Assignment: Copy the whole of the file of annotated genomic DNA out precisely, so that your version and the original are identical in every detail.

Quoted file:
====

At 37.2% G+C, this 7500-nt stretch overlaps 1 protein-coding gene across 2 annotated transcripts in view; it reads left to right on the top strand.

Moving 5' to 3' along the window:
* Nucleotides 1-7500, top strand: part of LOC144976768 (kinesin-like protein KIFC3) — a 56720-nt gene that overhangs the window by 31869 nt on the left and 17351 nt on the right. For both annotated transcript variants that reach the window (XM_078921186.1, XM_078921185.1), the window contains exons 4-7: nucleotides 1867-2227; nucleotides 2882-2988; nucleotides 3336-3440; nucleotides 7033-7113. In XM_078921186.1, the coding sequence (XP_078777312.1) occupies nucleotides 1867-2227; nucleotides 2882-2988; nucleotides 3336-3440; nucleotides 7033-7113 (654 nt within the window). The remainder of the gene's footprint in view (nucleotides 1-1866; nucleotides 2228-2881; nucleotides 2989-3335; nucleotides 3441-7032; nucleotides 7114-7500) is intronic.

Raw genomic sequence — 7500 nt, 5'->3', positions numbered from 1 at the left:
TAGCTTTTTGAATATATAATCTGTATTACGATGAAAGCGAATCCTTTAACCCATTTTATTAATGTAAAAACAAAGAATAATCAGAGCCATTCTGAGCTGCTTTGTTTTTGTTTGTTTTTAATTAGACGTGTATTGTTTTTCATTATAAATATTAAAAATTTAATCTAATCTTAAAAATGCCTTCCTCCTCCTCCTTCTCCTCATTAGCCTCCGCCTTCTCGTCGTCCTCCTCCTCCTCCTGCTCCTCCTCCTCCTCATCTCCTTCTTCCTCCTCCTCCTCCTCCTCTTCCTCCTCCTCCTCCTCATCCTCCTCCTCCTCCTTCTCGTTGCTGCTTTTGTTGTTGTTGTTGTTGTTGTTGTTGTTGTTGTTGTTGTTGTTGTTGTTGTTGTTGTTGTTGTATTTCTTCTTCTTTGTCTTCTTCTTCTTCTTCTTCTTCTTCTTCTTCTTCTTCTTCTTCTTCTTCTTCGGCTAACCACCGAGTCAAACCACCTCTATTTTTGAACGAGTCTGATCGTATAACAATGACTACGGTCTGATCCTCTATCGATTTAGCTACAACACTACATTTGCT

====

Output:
At 37.2% G+C, this 7500-nt stretch overlaps 1 protein-coding gene across 2 annotated transcripts in view; it reads left to right on the top strand.

Moving 5' to 3' along the window:
* Nucleotides 1-7500, top strand: part of LOC144976768 (kinesin-like protein KIFC3) — a 56720-nt gene that overhangs the window by 31869 nt on the left and 17351 nt on the right. For both annotated transcript variants that reach the window (XM_078921186.1, XM_078921185.1), the window contains exons 4-7: nucleotides 1867-2227; nucleotides 2882-2988; nucleotides 3336-3440; nucleotides 7033-7113. In XM_078921186.1, the coding sequence (XP_078777312.1) occupies nucleotides 1867-2227; nucleotides 2882-2988; nucleotides 3336-3440; nucleotides 7033-7113 (654 nt within the window). The remainder of the gene's footprint in view (nucleotides 1-1866; nucleotides 2228-2881; nucleotides 2989-3335; nucleotides 3441-7032; nucleotides 7114-7500) is intronic.

Raw genomic sequence — 7500 nt, 5'->3', positions numbered from 1 at the left:
TAGCTTTTTGAATATATAATCTGTATTACGATGAAAGCGAATCCTTTAACCCATTTTATTAATGTAAAAACAAAGAATAATCAGAGCCATTCTGAGCTGCTTTGTTTTTGTTTGTTTTTAATTAGACGTGTATTGTTTTTCATTATAAATATTAAAAATTTAATCTAATCTTAAAAATGCCTTCCTCCTCCTCCTTCTCCTCATTAGCCTCCGCCTTCTCGTCGTCCTCCTCCTCCTCCTGCTCCTCCTCCTCCTCATCTCCTTCTTCCTCCTCCTCCTCCTCCTCTTCCTCCTCCTCCTCCTCATCCTCCTCCTCCTCCTTCTCGTTGCTGCTTTTGTTGTTGTTGTTGTTGTTGTTGTTGTTGTTGTTGTTGTTGTTGTTGTTGTTGTTGTTGTTGTATTTCTTCTTCTTTGTCTTCTTCTTCTTCTTCTTCTTCTTCTTCTTCTTCTTCTTCTTCTTCTTCTTCGGCTAACCACCGAGTCAAACCACCTCTATTTTTGAACGAGTCTGATCGTATAACAATGACTACGGTCTGATCCTCTATCGATTTAGCTACAACACTACATTTGCT